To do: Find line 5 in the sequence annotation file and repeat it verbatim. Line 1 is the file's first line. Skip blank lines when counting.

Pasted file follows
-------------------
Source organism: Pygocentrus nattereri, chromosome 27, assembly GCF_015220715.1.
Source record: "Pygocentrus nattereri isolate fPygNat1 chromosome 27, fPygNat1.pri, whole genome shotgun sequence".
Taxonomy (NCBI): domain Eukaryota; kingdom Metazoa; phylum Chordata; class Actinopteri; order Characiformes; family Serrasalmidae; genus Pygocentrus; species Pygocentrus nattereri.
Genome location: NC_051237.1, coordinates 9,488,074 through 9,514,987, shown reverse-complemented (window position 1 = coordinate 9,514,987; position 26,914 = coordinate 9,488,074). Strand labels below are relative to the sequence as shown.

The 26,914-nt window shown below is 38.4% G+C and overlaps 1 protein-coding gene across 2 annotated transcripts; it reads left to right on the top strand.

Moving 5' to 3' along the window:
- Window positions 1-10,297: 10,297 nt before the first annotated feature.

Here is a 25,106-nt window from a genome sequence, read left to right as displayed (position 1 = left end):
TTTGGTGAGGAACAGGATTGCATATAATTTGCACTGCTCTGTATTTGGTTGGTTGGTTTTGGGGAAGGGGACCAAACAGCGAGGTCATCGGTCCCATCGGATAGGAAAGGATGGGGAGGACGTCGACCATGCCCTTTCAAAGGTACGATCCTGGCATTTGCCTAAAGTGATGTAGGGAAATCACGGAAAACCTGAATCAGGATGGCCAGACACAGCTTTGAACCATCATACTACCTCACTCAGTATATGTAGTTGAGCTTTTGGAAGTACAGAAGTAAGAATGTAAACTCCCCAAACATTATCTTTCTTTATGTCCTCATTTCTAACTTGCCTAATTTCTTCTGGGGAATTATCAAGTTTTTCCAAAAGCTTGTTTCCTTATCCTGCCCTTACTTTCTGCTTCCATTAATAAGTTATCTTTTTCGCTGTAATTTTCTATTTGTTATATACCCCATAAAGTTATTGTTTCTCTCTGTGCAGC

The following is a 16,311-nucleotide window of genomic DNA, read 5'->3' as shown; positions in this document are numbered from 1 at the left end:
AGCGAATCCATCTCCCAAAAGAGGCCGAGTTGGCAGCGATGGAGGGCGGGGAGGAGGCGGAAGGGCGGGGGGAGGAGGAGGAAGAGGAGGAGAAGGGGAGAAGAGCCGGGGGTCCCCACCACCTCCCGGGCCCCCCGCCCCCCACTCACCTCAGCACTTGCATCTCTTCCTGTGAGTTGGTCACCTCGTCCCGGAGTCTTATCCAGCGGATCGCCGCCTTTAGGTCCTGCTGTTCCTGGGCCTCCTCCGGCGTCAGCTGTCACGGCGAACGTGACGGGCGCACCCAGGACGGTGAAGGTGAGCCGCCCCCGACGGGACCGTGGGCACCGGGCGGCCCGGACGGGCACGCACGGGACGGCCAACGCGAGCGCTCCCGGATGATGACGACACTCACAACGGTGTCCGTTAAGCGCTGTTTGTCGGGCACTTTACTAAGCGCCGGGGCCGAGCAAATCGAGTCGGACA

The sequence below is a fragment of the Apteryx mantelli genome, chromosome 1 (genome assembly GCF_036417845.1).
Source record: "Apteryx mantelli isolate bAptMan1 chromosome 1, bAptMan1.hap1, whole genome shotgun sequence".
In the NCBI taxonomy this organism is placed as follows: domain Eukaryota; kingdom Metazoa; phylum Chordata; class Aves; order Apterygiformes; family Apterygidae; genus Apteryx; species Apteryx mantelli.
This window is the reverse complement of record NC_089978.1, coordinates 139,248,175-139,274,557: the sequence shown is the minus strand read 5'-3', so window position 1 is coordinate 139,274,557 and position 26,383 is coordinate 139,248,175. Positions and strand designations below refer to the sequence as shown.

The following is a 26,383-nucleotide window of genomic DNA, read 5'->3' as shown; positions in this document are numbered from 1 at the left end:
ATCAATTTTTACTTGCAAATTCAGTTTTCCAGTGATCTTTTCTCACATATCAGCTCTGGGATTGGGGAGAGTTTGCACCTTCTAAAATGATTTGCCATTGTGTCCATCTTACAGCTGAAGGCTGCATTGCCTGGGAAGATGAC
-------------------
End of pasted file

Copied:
The 26,914-nt window shown below is 38.4% G+C and overlaps 1 protein-coding gene across 2 annotated transcripts; it reads left to right on the top strand.